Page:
[This was actually written in my study journal on 1/13/10. Writing each post twice may not be necessary, but it allows me to really grasp and revise what I have learned from historical truth. In other words… I am an overacheiver.]
I promised a year of digging deeper. I do not really want to call it a New Year’s resolution because those are silly and always broken promises. Really, this is born out of a thirst for more from God. It sustained me for quite a while after BigStuf and with the help and encouragement of my brother in Christ, Zack, and other friends who got me through the fall. Passion 2011 in Atlanta refreshed my spirit to where it was at last summer when God awakened it like I had not felt in such a long time. Both of these times I have come to God ready to learn and attentive to His voice.
Like I said in my previous entry, “365 Abba” is my year of disciplining myself to spend 30 minutes to an hour each day with God. This is not my personal journal, but my questions, scribbles, guesses, and observations. I am no scholar, but that is my long-term goal. I am no Piper or Driscoll, but they are who I strive to be, deeply rooted in my faith. And so I have chewed this week on three verses. Yes, only three. But, my father asks me to study his word; to think on it.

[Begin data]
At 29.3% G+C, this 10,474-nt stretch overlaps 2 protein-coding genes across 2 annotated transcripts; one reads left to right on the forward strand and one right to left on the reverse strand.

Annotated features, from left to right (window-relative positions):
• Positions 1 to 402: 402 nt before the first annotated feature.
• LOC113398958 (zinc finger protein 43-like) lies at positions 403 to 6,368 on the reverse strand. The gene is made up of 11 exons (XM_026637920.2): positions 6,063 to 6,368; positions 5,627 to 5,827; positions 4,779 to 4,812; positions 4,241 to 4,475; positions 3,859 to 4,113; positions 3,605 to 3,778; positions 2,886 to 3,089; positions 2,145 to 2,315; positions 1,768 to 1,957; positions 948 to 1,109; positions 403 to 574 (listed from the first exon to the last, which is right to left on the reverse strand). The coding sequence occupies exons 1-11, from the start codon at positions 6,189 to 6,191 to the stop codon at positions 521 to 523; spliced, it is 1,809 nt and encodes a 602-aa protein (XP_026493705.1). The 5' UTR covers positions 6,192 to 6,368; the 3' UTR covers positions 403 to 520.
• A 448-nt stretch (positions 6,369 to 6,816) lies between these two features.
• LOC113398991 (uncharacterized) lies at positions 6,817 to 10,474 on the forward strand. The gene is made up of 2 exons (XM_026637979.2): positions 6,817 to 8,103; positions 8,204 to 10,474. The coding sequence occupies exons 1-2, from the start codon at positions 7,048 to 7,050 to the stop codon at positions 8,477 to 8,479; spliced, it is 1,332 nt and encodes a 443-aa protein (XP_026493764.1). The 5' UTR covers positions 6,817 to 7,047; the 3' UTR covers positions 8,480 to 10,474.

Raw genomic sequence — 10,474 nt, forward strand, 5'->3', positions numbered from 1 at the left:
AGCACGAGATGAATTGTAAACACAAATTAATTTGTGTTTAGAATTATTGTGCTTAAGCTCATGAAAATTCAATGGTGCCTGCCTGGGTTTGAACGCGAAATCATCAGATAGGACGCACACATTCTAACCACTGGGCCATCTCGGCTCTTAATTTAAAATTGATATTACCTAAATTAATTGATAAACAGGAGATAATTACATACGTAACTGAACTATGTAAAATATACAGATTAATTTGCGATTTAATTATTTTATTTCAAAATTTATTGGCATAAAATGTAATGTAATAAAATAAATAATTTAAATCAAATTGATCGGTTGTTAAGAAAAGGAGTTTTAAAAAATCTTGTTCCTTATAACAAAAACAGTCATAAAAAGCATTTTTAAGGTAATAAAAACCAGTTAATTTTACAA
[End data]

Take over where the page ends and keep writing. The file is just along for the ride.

RC Sproul says that we fail in our duty to study scripture not because it is dull or too hard to comprehend, but that it is work. “Or problem is that we are lazy,” he says. John Piper says that, “the point of Christian learning is to understand God’s two books – scripture and the world – and, with that understanding, to glorify God.” It is not enough that we simply attend the best churches and listen to the best podcasts. We can attend the best conferences and camps and still never know God. A.W. Tozer says in his book, The Pursuit of God, “How tragic that we in this dark day have had our seeking done for us by teachers.”